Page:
March 24, 2003 - Superman Is Weeping

As with any political cause, people look to people they respect and admire to help them interpret the issues at hand. But in our society, that role isnít played by statesmen, academics or politicians, but by movie actors, pop artists and TV actors Ė most of whom form their opinions based on the little snatches of news they absorb while in and out of rehab.
Much as I hate the words of Martin Sheen being given more attention than those of Hans Blix, celebrities, like every other ill-informed, self-absorbed ignoramus, are entitled to their opinions. Thatís what freedom of speech is all about.

But freedom of speech isnít free, as the Dixie Chicks, among others, have found out. Natalie Mains exercised her right to speak, and then immediately issued a groveling apology for speaking out against the current US political climate. And some have said that this proves that there is no freedom of speech in America.

Thatís a bunch of crap. Is Natalie Mains in jail for speaking against the government? Is her family being rounded up and tortured, or forced to listen to her records? No. Our legislated right to Freedom of speech simply means freedom from being arrested for communicating dissenting opinions Ė it doesnít mean freedom from the consequences of your words. And freedom of speech doesnít mean people donít have the right to be angry about what you have to say. Natalie Mains wasnít forced to retract her statement, she chose to. She angered the people who buy her records and, rather than stand by her words, she bowed to the fear of losing sales. This hardly makes her a martyr for free speech Ė it makes her a coward.

However, that doesnít let the American public off the hook either. Americans talk tough about preserving free speech, but then persecute and vilify people who put that freedom to the test. Respecting free speech means respecting that people have a right to express their opinions, popular or not. It seems funny that the crowd thatís gung-ho to go to war to (ahem) ďprotect freedomĒ is the same crowd that shows freedom the least respect at home.

The most egregious example of this comes from the New York Post, who last week took it upon itself to publish a list naming prominent actors who have spoken out against the war, and encouraging people to boycott their work. Think about this Ė a newspaper, an entity which owes itís very existence to the American first amendment right to free speech, encouraging readers to punish others who have exercised their right to free speech. Thatís like Anna Nicole urging a boycott of breast implants . Add to this the fact that the Post is a low-end gossip rag which publishes an amalgam of half-truths and rumours while using the first amendment as protection, and you realize weíre truly living on Bizarro world.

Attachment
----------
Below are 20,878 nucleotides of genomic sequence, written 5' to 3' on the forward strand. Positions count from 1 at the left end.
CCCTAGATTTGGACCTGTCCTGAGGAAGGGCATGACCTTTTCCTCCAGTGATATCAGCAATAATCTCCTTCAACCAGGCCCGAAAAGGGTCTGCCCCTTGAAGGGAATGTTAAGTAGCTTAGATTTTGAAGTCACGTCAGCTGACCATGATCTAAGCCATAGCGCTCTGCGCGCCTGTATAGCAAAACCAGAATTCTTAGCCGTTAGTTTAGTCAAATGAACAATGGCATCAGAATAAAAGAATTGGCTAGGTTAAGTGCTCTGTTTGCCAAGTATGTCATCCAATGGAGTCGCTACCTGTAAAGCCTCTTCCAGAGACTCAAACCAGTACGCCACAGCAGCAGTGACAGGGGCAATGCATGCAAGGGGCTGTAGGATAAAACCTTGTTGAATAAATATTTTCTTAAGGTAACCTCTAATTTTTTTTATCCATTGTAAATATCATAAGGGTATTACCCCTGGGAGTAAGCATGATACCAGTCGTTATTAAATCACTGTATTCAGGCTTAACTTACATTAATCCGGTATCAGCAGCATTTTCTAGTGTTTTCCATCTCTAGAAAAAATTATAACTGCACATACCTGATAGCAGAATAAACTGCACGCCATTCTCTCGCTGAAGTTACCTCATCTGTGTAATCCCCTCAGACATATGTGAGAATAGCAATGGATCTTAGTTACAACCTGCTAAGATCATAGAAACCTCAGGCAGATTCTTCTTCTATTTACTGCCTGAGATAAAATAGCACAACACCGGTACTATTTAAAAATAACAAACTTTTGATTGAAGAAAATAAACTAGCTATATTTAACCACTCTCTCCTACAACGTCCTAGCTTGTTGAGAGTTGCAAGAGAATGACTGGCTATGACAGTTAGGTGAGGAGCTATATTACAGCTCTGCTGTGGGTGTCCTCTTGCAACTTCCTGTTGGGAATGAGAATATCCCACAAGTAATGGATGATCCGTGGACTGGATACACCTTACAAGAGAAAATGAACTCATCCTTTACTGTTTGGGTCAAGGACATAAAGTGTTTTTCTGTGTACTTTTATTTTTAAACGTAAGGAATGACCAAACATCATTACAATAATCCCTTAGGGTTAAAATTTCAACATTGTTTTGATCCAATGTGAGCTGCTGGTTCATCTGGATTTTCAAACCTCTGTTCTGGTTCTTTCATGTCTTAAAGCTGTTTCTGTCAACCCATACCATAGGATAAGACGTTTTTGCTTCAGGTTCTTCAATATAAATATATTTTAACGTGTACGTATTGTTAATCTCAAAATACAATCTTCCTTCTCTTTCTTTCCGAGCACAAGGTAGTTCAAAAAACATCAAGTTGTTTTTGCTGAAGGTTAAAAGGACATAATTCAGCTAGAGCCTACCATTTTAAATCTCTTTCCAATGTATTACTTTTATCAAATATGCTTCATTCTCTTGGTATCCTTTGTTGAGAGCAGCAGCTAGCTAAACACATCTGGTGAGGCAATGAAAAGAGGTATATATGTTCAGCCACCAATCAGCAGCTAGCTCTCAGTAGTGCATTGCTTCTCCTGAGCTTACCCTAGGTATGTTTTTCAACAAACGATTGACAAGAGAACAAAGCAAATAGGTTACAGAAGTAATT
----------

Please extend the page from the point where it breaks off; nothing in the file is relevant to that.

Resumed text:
Freedom of speech isnít intended to protect popular speech, its worth is in protecting unpopular speech. Itís at its best when itís being tested, when speech provokes thought, debate and a general sense of discomfort. Freedom itself is like a muscle Ė if you donít exercise it, it atrophies. Or, to put it more colloquially, use it or lose it.

And thatís why whatís really disturbing is the number of Americans who characterize fellow citizens who oppose the war as ďun-AmericanĒ. Thatís a bunch of CRAP. America is founded on the notion of free speech, resistance to state coercion and individual rightsÖall rights that the protestors are utilizing. Theyíre the ones breathing life into American ideals. Whatís truly a violation of American values is to blindly support government or try to do anything to suppress individual rights and freedom of speech. Vocalizing dissent is American, falling into lockstep with the government is un-American. Check your history books. Iím all for truth, justice and the American Way, I just wish more Americans understood what it meant. Itís enough to make Superman cry.

I'm Ed the Sock.